Foreigners and Religion at Ugarit
Keywords:Ugarit, Religion, Foreignness, Hurrian religion, Egyptian religion, Hittites, Late Bronze Age, Cultural transfer, Ancient Near Eastern religion, Ancient Syria, Cultural identity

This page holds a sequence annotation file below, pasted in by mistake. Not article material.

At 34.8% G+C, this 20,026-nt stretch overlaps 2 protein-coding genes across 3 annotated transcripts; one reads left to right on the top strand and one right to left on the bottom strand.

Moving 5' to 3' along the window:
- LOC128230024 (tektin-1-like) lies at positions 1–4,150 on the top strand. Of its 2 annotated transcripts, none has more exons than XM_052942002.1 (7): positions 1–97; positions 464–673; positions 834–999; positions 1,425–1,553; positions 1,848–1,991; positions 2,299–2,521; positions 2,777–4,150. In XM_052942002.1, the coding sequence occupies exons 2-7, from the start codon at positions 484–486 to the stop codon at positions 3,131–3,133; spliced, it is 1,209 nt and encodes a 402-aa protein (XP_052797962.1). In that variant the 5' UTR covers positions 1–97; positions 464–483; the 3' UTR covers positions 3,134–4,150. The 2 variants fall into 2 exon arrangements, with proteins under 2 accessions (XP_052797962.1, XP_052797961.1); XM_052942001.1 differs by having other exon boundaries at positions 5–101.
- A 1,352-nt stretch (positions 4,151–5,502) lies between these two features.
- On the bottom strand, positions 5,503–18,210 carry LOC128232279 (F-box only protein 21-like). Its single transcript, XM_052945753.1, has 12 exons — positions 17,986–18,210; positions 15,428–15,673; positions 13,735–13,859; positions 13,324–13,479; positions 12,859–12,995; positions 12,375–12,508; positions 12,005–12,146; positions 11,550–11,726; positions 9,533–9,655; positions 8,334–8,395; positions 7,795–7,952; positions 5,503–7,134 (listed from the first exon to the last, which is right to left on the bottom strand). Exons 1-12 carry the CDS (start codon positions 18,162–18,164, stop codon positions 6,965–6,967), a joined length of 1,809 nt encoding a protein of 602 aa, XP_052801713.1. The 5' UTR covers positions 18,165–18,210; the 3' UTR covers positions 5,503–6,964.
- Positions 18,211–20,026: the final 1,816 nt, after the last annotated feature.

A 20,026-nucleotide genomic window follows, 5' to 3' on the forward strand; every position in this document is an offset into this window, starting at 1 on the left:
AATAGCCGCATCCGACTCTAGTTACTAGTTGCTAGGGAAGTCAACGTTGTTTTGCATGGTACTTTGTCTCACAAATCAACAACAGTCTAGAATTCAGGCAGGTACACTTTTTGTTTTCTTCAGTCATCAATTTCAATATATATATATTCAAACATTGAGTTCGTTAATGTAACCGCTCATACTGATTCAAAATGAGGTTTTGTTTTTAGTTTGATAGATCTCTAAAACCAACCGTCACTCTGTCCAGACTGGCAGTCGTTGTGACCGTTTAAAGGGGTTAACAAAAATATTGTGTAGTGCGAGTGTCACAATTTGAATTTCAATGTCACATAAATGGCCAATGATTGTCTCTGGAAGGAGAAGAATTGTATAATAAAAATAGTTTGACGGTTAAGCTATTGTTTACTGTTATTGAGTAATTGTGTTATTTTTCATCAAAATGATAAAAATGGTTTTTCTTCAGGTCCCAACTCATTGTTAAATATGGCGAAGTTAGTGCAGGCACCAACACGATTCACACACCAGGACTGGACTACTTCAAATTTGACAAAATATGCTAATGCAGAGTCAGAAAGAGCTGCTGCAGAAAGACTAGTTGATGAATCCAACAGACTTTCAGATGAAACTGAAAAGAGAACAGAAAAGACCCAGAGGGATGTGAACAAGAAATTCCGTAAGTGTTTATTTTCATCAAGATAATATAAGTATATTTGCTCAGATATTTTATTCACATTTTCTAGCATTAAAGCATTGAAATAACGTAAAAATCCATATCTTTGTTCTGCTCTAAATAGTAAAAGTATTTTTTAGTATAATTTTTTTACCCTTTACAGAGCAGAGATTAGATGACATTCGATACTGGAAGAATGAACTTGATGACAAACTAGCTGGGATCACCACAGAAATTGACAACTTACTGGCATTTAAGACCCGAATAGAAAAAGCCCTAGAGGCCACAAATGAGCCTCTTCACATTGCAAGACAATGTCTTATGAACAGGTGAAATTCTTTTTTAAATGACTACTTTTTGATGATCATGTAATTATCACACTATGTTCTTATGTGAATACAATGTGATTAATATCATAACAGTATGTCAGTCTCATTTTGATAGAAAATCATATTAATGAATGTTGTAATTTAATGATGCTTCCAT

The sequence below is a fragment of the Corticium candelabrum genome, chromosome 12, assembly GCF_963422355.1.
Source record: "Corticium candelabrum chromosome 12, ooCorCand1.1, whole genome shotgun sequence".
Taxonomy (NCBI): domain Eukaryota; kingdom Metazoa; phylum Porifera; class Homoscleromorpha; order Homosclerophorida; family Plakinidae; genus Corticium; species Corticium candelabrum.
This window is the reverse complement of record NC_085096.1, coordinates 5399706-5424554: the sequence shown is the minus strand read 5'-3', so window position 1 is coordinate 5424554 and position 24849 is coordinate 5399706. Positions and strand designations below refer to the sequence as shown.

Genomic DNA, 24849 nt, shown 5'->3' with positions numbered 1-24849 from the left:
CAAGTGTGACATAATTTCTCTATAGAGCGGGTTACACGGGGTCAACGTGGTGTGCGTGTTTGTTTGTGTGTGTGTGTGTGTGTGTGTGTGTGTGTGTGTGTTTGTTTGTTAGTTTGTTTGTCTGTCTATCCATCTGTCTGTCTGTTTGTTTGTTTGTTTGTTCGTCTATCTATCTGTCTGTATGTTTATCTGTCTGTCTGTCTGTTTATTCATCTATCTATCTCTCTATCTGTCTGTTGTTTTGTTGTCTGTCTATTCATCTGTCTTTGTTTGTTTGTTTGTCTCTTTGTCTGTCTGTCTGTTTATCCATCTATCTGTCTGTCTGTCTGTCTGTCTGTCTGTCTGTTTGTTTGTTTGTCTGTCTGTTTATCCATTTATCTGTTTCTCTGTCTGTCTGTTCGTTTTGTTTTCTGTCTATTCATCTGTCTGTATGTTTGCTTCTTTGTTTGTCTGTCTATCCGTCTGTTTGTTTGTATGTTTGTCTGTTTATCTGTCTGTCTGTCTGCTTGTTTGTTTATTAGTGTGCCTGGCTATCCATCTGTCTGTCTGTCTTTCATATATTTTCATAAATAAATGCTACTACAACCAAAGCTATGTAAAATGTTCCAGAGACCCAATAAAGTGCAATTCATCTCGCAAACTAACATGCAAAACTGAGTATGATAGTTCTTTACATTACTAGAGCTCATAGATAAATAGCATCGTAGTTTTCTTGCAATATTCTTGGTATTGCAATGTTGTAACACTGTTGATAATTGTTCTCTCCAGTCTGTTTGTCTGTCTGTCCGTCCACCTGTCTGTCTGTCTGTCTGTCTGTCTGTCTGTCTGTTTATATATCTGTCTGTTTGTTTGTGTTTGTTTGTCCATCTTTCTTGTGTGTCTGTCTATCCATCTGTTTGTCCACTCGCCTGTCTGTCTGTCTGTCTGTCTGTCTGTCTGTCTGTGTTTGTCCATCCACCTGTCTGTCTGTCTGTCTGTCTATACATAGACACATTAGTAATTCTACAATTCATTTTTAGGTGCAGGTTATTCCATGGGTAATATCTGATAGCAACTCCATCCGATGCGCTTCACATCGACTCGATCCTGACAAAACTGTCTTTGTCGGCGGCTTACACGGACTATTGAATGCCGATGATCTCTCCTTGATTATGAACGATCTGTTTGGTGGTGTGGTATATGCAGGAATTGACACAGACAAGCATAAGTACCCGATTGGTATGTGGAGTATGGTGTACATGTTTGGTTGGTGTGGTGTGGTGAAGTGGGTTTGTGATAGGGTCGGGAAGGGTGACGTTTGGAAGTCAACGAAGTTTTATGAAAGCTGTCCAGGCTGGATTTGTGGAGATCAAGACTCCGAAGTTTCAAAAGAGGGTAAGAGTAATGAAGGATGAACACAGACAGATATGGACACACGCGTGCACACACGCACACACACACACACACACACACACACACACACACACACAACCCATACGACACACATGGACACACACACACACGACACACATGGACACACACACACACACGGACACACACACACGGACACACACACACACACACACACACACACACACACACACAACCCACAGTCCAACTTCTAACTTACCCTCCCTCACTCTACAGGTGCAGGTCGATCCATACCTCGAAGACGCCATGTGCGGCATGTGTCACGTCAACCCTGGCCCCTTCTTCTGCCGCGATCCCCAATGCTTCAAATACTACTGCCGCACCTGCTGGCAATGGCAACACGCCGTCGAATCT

During the Late Bronze Age, Syria was mostly dominated by the larger powers of the ancient Near East—Mitanni (the Hurrians), the Hittite Empire, and Egypt. The ancient city of Ugarit yielded numerous texts and artifacts that attest to the presence of foreigners and their influences on local religious traditions. Textually, the best-preserved influences are those of Hurrian origin, although these were probably promoted thanks to the Hittites, who incorporated many Hurrian deities and cults. Hurrian traditions thus influenced both Ugaritic cults and divine pantheons. Egyptian influences, in contrast, are observable mostly in art and material evidence. Art of Egyptian origin was considered prestigious and because of that was prominently seen in trade and international exchange gifts, but it also entered the religious sphere in the form of cultic statues and ex-voto gifts for deities. Egyptian art was also often imitated by local artists. The same can be said of art from the Mediterranean area. Some evidence suggests that foreigners actively related to local traditions as well. Ritual tablets from Ugarit (namely KTU3 1.40 and its variants) illustrate that there were always frictions in a multicultural/national society. These tablets also indicate that such frictions could have been dealt with through ritual action, and thus emphasize the role religion played. The city of Ugarit is used in this paper to illuminate some processes that can be observed in the whole of ancient Syria. Nevertheless, every site has its own outcome of interactions with other cultures.
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